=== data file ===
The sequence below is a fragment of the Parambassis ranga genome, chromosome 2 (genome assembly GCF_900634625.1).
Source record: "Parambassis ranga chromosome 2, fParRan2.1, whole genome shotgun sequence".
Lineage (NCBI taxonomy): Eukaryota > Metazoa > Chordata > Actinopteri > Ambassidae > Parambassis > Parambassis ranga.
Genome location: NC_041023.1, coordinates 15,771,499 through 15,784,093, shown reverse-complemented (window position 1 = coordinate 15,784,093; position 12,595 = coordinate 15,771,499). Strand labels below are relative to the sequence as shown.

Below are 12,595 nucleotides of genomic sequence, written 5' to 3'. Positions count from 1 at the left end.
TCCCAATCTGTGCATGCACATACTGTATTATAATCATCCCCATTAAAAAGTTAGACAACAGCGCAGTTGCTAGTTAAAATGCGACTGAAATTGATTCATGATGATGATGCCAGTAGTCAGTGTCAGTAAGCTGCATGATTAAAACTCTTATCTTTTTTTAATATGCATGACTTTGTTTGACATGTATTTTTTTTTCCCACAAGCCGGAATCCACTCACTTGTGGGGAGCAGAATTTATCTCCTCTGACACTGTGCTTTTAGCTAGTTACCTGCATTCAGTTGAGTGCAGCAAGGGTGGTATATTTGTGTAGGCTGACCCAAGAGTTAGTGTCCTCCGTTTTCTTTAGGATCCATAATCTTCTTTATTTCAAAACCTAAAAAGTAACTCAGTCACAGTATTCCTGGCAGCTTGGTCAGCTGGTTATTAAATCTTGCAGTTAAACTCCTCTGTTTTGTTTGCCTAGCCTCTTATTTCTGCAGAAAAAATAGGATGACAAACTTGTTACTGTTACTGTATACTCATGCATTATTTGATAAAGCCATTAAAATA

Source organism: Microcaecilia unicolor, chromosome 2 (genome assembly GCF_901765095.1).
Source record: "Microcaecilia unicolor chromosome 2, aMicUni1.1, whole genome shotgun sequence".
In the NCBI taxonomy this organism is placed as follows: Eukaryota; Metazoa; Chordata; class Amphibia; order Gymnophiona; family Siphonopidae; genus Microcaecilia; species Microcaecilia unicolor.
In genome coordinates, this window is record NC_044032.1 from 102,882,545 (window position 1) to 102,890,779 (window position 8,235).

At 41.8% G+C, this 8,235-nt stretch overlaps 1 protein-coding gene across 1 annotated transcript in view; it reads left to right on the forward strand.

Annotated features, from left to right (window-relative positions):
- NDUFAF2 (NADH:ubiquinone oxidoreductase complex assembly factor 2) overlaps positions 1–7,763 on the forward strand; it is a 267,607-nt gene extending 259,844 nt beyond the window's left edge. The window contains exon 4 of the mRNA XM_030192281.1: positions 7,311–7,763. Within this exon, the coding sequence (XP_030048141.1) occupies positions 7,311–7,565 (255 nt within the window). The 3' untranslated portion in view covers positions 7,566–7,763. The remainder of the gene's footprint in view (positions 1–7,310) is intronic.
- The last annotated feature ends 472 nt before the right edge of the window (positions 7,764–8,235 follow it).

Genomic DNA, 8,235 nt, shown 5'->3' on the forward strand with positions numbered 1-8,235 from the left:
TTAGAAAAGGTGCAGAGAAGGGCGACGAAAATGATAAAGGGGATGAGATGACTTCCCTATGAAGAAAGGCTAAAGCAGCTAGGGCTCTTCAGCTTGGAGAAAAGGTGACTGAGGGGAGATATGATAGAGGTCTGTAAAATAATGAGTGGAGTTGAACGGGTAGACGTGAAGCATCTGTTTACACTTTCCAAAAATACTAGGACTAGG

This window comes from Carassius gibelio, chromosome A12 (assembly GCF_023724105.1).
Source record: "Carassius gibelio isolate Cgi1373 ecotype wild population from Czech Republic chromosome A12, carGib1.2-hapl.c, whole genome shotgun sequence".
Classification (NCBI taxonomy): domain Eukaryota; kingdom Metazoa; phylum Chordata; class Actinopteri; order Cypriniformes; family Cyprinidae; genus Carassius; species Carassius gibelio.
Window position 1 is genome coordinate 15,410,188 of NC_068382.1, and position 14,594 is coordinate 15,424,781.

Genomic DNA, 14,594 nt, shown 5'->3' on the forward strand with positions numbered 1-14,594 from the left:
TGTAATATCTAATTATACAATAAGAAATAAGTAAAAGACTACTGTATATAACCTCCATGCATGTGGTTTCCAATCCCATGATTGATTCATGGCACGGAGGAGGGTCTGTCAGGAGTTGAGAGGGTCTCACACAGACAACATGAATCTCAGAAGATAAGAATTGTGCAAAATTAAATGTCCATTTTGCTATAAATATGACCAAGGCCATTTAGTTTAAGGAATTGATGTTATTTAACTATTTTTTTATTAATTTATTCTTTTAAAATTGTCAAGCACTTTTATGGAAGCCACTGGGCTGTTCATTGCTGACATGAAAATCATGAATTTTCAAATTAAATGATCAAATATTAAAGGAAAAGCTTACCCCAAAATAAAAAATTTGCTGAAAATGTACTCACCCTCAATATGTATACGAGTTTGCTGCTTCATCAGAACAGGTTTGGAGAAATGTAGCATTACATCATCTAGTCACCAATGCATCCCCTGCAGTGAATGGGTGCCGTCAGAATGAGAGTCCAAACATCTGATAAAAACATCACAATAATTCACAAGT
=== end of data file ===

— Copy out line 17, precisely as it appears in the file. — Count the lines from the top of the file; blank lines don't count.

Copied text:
This window comes from Carassius gibelio, chromosome A12 (assembly GCF_023724105.1).